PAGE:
Unraveling Kinase Activation Dynamics Using Kinase-Substrate Relationships from Temporal Large-Scale Phosphoproteomics Studies

PLoS One. 2016 Jun 23;11(6):e0157763. doi: 10.1371/journal.pone.0157763. eCollection 2016.


In response to stimuli, biological processes are tightly controlled by dynamic cellular signaling mechanisms. Reversible protein phosphorylation occurs on rapid time-scales (milliseconds to seconds), making it an ideal carrier of these signals. Advances in mass spectrometry-based proteomics have led to the identification of many tens of thousands of phosphorylation sites, yet for the majority of these the kinase is unknown and the underlying network topology of signaling networks therefore remains obscured. Identifying kinase substrate relationships (KSRs) is therefore an important goal in cell signaling research. Existing consensus sequence motif based prediction algorithms do not consider the biological context of KSRs, and are therefore insensitive to many other mechanisms guiding kinase-substrate recognition in cellular contexts. Here, we use temporal information to identify biologically relevant KSRs from Large-scale In Vivo Experiments (KSR-LIVE) in a data-dependent and automated fashion. First, we used available phosphorylation databases to construct a repository of existing experimentally-predicted KSRs. For each kinase in this database, we used time-resolved phosphoproteomics data to examine how its substrates changed in phosphorylation over time. Although substrates for a particular kinase clustered together, they often exhibited a different temporal pattern to the phosphorylation of the kinase. Therefore, although phosphorylation regulates kinase activity, our findings imply that substrate phosphorylation likely serve as a better proxy for kinase activity than kinase phosphorylation. KSR-LIVE can thereby infer which kinases are regulated within a biological context. Moreover, KSR-LIVE can also be used to automatically generate positive training sets for the subsequent prediction of novel KSRs using machine learning approaches. We demonstrate that this approach can distinguish between Akt and Rps6kb1, two kinases that share the same linear consensus motif, and provide evidence suggesting IRS-1 S265 as a novel Akt site. KSR-LIVE is an open-access algorithm that allows users to dissect phosphorylation signaling within a specific biological context, with the potential to be included in the standard analysis workflow for studying temporal high-throughput signal transduction data.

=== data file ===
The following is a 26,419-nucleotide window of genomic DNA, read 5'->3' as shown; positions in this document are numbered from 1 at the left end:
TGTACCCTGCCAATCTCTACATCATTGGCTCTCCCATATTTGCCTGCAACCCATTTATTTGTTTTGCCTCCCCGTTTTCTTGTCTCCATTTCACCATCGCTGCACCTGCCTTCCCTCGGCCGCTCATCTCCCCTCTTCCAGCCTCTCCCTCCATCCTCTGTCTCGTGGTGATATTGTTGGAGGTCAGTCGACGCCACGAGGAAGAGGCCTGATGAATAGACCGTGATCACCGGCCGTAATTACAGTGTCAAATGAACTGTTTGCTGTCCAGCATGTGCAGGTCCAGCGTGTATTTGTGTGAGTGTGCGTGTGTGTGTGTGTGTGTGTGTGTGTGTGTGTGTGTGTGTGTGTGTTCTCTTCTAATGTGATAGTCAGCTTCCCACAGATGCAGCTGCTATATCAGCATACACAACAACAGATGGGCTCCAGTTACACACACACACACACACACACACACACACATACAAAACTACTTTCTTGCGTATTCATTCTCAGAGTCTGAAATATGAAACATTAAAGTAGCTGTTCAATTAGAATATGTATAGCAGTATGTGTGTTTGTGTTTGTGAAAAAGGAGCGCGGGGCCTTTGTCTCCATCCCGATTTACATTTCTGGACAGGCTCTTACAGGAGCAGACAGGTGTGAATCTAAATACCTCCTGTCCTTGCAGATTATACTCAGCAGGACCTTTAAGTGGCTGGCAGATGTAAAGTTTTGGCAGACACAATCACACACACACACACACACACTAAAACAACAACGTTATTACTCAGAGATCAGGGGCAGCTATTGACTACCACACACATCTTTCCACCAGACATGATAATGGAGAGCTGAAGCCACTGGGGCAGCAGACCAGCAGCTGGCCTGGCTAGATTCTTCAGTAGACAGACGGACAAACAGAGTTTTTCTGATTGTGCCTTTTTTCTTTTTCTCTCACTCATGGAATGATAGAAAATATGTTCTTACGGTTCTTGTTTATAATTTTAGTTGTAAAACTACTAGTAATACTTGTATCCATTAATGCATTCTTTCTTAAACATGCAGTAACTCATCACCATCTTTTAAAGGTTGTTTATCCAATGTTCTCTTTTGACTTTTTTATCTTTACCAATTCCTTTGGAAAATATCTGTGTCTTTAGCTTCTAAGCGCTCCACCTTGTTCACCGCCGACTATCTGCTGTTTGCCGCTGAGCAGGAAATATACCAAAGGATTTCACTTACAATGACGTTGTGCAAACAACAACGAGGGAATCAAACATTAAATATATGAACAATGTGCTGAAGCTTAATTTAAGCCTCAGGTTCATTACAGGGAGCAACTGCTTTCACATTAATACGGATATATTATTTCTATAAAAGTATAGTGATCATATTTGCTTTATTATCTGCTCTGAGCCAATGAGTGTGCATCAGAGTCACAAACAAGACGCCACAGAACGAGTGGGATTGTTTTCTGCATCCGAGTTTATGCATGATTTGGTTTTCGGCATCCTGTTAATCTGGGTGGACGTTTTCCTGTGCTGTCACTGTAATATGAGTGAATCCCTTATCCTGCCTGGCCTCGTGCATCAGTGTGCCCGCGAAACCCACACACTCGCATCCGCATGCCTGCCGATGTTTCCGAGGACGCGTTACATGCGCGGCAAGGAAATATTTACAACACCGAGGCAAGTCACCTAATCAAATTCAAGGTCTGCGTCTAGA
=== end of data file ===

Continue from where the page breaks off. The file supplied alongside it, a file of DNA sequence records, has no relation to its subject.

MeSH terms

  • Cluster Analysis
  • Computational Biology / methods
  • Databases, Protein
  • Humans
  • Phosphoproteins / metabolism*
  • Phosphorylation
  • Protein Kinases / metabolism*
  • Proteomics* / methods
  • Reproducibility of Results
  • Substrate Specificity
  • Web Browser


  • Phosphoproteins
  • Protein Kinases

Grant support

This work is supported by the NHMRC (project grant GNT1061122). DJ is an NHMRC Senior Principal Research Fellow. JK is an NHMRC Early Career Fellow. WD is supported by an Australian Postgraduate Award scholarship.